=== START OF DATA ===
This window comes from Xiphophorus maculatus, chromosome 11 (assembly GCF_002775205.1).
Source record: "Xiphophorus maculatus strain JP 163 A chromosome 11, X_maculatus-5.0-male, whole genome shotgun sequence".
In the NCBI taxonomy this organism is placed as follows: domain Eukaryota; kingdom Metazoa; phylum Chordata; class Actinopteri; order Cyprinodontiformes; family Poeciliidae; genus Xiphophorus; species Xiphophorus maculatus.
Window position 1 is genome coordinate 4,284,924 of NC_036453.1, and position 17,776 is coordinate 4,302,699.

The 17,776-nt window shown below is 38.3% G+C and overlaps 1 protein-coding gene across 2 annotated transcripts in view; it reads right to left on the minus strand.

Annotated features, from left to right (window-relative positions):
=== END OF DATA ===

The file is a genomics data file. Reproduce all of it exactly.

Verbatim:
This window comes from Xiphophorus maculatus, chromosome 11 (assembly GCF_002775205.1).
Source record: "Xiphophorus maculatus strain JP 163 A chromosome 11, X_maculatus-5.0-male, whole genome shotgun sequence".
In the NCBI taxonomy this organism is placed as follows: domain Eukaryota; kingdom Metazoa; phylum Chordata; class Actinopteri; order Cyprinodontiformes; family Poeciliidae; genus Xiphophorus; species Xiphophorus maculatus.
Window position 1 is genome coordinate 4,284,924 of NC_036453.1, and position 17,776 is coordinate 4,302,699.

The 17,776-nt window shown below is 38.3% G+C and overlaps 1 protein-coding gene across 2 annotated transcripts in view; it reads right to left on the minus strand.

Annotated features, from left to right (window-relative positions):